What does Black History Month mean to kids?
Aye Aye… Idk what y’all do in your house, but Black History Month is an extra special time in our year where we have the opportunity, permission, and space to be blackity black black. Yes, yes, this is definitely a blog about supporting moms, giving encouragement, real pieces and moments of life, but I would be remiss if I did not speak on and create the moment for one of my most salient identities… my blackness.
As you can see, through the myriad of pictures on this site, we are a black family. In a time where blackness and black families have invisible targets, I feel it is my purpose to be the voice, proof, and maybe example of what it can be. I believe in creating the space of vulnerability as a mom, a professional, a wife, and an imperfect woman.
So with all of this you can imagine how when my 5 year old daughter asked, “mommy, what’s black history month?” I needed to explain on her level (again), what black history month is and why we celebrate. I remember explaining this to her last year and being intentional about it not centering black trauma, but rather, black excellence and accomplishments.
I will say, it is hard to talk about how important BHM is without giving some level of context of resilience that black people are forced to have/develop to become a part of history. Why being the first black person to win an Olympic game, create genres and styles of music, or become president of the United States is important.
My daughter’s question comes with many nuances around race, blackness, self-identity and understanding.
I recently was on a podcast (Karissa Knows It) where we talked about, “How to Talk to Your Child About Race.” The podcast is amazing so I definitely suggest you go tune in! Among the many questions we were asked, I think one stuck out to me the most.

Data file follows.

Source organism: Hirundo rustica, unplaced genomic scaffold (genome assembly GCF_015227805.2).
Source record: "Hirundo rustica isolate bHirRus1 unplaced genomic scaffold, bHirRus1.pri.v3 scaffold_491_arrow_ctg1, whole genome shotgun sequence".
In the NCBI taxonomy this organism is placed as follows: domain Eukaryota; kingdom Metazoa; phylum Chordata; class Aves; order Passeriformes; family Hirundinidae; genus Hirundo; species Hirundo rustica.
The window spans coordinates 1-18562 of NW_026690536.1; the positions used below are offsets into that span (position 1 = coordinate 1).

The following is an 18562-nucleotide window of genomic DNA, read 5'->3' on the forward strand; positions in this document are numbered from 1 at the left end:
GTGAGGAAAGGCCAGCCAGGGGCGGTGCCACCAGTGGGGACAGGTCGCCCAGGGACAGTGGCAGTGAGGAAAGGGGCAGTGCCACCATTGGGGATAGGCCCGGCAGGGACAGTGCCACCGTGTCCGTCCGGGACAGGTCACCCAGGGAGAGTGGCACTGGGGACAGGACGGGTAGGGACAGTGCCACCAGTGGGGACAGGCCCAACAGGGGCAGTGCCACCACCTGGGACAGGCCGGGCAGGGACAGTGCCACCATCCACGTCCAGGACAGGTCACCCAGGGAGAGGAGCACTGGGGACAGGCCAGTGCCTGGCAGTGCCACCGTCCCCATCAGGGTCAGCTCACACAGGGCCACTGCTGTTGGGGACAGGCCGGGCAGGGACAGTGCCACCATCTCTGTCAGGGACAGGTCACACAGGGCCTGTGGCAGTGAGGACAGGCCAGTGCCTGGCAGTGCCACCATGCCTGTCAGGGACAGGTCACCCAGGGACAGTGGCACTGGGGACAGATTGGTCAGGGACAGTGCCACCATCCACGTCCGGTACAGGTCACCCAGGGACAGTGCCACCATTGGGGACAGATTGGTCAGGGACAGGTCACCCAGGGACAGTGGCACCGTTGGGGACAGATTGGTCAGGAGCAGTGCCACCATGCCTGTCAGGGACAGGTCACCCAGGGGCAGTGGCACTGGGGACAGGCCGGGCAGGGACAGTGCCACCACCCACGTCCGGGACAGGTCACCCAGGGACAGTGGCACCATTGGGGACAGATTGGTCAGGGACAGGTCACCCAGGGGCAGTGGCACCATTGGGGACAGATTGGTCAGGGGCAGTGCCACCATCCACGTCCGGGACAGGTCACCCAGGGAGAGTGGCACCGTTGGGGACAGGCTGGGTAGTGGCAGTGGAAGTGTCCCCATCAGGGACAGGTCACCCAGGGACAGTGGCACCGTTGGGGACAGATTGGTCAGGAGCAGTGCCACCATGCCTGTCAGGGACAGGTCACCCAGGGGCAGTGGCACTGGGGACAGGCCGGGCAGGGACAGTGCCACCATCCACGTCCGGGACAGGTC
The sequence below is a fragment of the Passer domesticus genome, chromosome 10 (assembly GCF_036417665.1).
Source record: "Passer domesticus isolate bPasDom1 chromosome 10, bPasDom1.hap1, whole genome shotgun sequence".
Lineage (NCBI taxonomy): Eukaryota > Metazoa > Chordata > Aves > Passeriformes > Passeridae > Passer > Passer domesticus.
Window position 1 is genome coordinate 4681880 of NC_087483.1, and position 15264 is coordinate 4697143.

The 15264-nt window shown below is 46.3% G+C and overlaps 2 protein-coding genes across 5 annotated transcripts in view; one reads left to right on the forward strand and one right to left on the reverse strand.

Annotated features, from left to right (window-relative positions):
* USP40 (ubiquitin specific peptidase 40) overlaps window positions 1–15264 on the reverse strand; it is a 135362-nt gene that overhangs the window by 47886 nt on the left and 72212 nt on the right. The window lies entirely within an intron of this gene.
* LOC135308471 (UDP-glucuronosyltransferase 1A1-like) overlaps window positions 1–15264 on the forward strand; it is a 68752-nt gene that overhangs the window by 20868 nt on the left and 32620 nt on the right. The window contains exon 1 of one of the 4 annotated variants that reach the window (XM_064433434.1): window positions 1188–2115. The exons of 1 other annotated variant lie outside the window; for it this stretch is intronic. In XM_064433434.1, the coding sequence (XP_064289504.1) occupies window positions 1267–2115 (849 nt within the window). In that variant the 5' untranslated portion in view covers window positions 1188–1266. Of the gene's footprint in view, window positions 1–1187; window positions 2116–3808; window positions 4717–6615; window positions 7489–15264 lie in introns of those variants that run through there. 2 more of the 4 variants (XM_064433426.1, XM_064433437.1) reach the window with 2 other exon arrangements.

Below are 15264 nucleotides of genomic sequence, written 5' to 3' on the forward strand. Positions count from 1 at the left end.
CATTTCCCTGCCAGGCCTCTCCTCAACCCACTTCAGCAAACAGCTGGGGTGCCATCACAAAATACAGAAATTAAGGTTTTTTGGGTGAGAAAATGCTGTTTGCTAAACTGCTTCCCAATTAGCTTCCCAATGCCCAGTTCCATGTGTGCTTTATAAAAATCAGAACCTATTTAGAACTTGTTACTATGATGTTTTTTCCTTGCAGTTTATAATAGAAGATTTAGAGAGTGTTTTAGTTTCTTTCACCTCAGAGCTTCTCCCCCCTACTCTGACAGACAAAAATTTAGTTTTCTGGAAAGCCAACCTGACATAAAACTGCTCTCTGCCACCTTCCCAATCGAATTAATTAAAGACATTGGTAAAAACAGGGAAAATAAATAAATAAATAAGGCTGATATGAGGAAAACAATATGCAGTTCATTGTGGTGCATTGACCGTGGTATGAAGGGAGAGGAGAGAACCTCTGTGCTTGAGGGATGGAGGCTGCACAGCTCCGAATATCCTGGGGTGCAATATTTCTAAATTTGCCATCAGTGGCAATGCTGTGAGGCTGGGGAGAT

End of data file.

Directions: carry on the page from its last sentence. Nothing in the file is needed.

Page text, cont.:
Does your child know that they are black?
For the moms with children with other or multiple identities of course the question and responses were different. For me, raising two black daughters, I had to sit with the duality they will live in and experience while preparing them for what’s ahead.
I’ve included some tips and things I’ve done for my young children to grow an appreciation for Black History or any other History month.
Know your child
If you have a young child like me, I try to make things relatable and fun. Naomi loves gymnastics and literally cartwheels up and down our hallways. I started exposing her to amazing black gymnasts who’ve broken records and were the “first” to do it. Here is a video of me talking about the amazing Dominique Dawes.
Push through the challenging conversation
Most recently I read a book to Naomi about Ruby Bridges, the little girl who was taunted going to an all-white school during integration. As Naomi always does she starts asking questions: Why didn’t they want her to go to the same school? Why didn’t they like her? I don’t get it- that’s not nice!….. then the tears started to fill her big eyes. As her mom I had to push through 😩
I explained the ignorance and the hate people have in their heart. I explained that as her mom, I’m teaching her to be nice. Those people and their parents were taught to hate others because of their skin. They are the ones who miss out because they aren’t taught to love everyone and they are missing out on a lot of different types of friends.
Not that I feel that this is a perfect response, but I think for her age and her awareness of her blackness, this is simple and centers the fault of the offender/oppressor.
Whether you have a Black child like me or are raising one to be actively aware of others around them, I strongly believe exposure to other groups, cultures, and identities help. My daughters have mostly black, and a couple of brown, doctors and specialists. I feel like those are areas I can most easily control and create a narrative of excellence.
If there is a cultural event going on in our city (we are fortunate enough to live in a diverse city) we go as a family - we talk about what we saw and may connect it to a book or food that we will eat in the future.
Integrate it into your lifestyle
We read to the girls every night, and half of their books center black characters. They see their skin, their hair, their culture in the pictures of the books.
Some books we are reading now are “I am Enough” by Grace Byers and “Dancing in the Wings” by Debbie Allen.
Never stop learning
You never want to be in a place where you think you know or have “mastered it all.” You, me, the one orator and influencer with a million followers or a billion degrees can never think or imagine what mastering all of the nuances of race is - it’s impossible. Always be a student. Most importantly, always approach concepts from that of a child, so you can explain it in ways they can understand and relate!
Love y’all! ✊🏽